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Rene' Schwaller de Lubixz And The Intelligence of the Heart

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Author Topic: Rene' Schwaller de Lubixz And The Intelligence of the Heart  (Read 1122 times)
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« on: November 12, 2007, 06:39:30 pm »

Esoteric Politics

Schwaller found himself moving toward more political methods of embodying esoteric wisdom. He had already met the mystical poet O. V. de Lubicz Milosz, who had bestowed a knighthood on him. Heraldry and chivalric virtue became central items in Schwaller's personal philosophy. As he wrote in Nature Word, "The proper path leads you first in search of your ‘Totem,’ that is to a spiritual Heraldry." This is because "you cannot step into the shoes of another person, for you are yourself a whole, a particular aspect of universal Consciousness." He had also received his mystical name, "Aor" or "intellectual light" in Hebrew. In later years, his students would address him in this way.

Esotericism demands that one not only deal with esoteric truth intellectually, but as a living practice. Around this time, Schwaller took this maxim to heart and set out to bring to post World War I French politics some of the values and ideals of esotericism.

The merger of politics and esotericism was not uncommon in the Europe devastated by World War I. Rudolf Steiner had written something of a political bestseller with his book on the restructuring of Europe, The Threefold Commonwealth (1919). But Schwaller's political views were very different from Steiner's. Les Veilleurs ("The Watchmen" or "Vigilant Ones"), the political society Schwaller and Milosz began, espoused a decidedly conservative and elitist philosophy. Aside from a few exceptions, this seems common to many occult thinkers at that time, from W. B. Yeats to the more dubious individuals making up the notorious Thule Society. (Oddly enough, Rudolf Hess, a member of the Thule Society, was also one of "The Vigilant Ones.") Isha Schwaller de Lubicz, Schwaller's wife (herself the author of a strange work of Egyptian esoterica, Her-Bak), wrote that the aims of Les Veilleurs included "the common defense of the principles of human rights . . . the supreme safeguards of . . . independence."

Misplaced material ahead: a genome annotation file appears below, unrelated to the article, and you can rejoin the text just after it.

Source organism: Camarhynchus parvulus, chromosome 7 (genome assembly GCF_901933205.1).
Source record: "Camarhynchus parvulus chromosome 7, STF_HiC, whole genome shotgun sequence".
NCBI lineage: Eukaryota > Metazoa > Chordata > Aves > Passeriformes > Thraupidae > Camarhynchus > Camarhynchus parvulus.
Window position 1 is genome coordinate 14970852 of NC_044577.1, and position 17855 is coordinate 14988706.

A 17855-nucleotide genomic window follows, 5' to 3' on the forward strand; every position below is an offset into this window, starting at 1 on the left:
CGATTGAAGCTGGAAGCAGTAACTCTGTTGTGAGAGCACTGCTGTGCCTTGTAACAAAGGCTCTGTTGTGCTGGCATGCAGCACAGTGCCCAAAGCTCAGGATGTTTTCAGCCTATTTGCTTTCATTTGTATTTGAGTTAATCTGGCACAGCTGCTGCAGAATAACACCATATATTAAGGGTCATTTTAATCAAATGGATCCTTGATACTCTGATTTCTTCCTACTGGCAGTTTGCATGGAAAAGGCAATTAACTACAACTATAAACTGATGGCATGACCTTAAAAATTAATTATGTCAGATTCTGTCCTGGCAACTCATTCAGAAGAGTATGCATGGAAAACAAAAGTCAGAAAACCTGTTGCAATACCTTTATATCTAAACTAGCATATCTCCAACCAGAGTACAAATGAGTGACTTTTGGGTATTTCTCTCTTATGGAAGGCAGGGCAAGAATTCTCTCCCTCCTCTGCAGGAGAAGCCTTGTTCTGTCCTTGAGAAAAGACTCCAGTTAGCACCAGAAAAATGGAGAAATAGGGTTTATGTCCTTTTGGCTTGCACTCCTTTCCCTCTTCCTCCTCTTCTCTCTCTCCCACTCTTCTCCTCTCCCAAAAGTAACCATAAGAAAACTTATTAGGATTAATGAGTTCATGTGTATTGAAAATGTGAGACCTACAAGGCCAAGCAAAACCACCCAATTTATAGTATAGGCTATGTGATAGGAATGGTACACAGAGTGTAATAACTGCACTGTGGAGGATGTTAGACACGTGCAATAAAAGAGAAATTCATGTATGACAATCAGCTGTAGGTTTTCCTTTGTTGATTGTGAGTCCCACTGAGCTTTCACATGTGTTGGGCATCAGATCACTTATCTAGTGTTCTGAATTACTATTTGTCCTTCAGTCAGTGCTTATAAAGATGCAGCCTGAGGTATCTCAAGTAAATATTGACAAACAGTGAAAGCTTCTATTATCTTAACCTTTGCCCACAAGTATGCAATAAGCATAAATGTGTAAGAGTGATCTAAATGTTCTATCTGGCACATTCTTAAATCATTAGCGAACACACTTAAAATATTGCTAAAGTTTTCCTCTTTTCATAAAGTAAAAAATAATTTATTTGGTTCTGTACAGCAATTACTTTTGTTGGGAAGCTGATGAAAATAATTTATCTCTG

Yet according to André VandenBroeck, author of Al-Kemi: Hermetic, Occult, Political and Private Aspects of R. A. Schwaller de Lubicz (1987), these sentiments mixed with less democratic views--as well as a taste for dark shirts, riding pants, and boots—a questionable fashion statement in the years leading up to Hitler. A distaste for modern society and civilization runs throughout Schwaller's writings, a dissatisfaction with "mass man," a Nietzschean disdain of "the herd" that he shares with other esoteric thinkers like Julius Evola and René Guénon. It is clear that individuals like Schwaller would find our increasingly lowest-common-denominator society revolting, and we must see his interest in the pharaonic theocracy of ancient Egypt in light of his belief in the absolute value of the individual consciousness in a time of increasing spiritual and cultural mediocrity. But Schwaller's belief that contemporary human beings are by and large degenerate and his faith in an esoteric elite preparing for a spiritual renaissance often smack unappetizingly of less philosophically informed attempts to reestablish "traditional values" in the modern world.